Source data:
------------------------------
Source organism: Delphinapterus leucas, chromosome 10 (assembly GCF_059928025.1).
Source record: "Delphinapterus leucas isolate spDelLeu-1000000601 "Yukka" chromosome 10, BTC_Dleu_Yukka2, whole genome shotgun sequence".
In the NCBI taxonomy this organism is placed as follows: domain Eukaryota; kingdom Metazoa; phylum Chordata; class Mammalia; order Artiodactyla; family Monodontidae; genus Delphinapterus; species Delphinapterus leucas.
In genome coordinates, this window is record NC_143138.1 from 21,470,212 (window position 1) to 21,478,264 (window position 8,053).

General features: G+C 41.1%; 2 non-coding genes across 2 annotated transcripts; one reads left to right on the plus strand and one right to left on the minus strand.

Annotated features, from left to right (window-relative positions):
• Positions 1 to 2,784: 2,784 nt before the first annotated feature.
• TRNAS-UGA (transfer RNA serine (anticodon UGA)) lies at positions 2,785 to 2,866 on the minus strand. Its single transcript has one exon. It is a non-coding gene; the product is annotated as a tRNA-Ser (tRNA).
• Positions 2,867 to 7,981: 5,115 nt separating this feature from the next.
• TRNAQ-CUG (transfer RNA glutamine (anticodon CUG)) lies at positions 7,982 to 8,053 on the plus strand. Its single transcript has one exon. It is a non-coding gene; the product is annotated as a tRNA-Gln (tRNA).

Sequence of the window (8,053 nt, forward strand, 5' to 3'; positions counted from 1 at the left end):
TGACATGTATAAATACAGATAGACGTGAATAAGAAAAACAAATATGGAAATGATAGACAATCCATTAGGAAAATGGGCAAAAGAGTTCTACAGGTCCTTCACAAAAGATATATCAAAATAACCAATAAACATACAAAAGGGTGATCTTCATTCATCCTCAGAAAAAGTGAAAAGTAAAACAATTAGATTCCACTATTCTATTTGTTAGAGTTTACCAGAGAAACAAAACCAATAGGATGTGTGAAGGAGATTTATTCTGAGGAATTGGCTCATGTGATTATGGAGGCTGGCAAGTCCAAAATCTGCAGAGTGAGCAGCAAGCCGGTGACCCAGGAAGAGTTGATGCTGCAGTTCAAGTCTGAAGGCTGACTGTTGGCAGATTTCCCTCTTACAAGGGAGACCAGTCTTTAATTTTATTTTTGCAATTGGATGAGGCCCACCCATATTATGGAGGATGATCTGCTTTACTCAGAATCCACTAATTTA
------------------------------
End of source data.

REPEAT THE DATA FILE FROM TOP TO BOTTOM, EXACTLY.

Source organism: Delphinapterus leucas, chromosome 10 (assembly GCF_059928025.1).
Source record: "Delphinapterus leucas isolate spDelLeu-1000000601 "Yukka" chromosome 10, BTC_Dleu_Yukka2, whole genome shotgun sequence".
In the NCBI taxonomy this organism is placed as follows: domain Eukaryota; kingdom Metazoa; phylum Chordata; class Mammalia; order Artiodactyla; family Monodontidae; genus Delphinapterus; species Delphinapterus leucas.
In genome coordinates, this window is record NC_143138.1 from 21,470,212 (window position 1) to 21,478,264 (window position 8,053).

General features: G+C 41.1%; 2 non-coding genes across 2 annotated transcripts; one reads left to right on the plus strand and one right to left on the minus strand.

Annotated features, from left to right (window-relative positions):
• Positions 1 to 2,784: 2,784 nt before the first annotated feature.
• TRNAS-UGA (transfer RNA serine (anticodon UGA)) lies at positions 2,785 to 2,866 on the minus strand. Its single transcript has one exon. It is a non-coding gene; the product is annotated as a tRNA-Ser (tRNA).
• Positions 2,867 to 7,981: 5,115 nt separating this feature from the next.
• TRNAQ-CUG (transfer RNA glutamine (anticodon CUG)) lies at positions 7,982 to 8,053 on the plus strand. Its single transcript has one exon. It is a non-coding gene; the product is annotated as a tRNA-Gln (tRNA).

Sequence of the window (8,053 nt, forward strand, 5' to 3'; positions counted from 1 at the left end):
TGACATGTATAAATACAGATAGACGTGAATAAGAAAAACAAATATGGAAATGATAGACAATCCATTAGGAAAATGGGCAAAAGAGTTCTACAGGTCCTTCACAAAAGATATATCAAAATAACCAATAAACATACAAAAGGGTGATCTTCATTCATCCTCAGAAAAAGTGAAAAGTAAAACAATTAGATTCCACTATTCTATTTGTTAGAGTTTACCAGAGAAACAAAACCAATAGGATGTGTGAAGGAGATTTATTCTGAGGAATTGGCTCATGTGATTATGGAGGCTGGCAAGTCCAAAATCTGCAGAGTGAGCAGCAAGCCGGTGACCCAGGAAGAGTTGATGCTGCAGTTCAAGTCTGAAGGCTGACTGTTGGCAGATTTCCCTCTTACAAGGGAGACCAGTCTTTAATTTTATTTTTGCAATTGGATGAGGCCCACCCATATTATGGAGGATGATCTGCTTTACTCAGAATCCACTAATTTA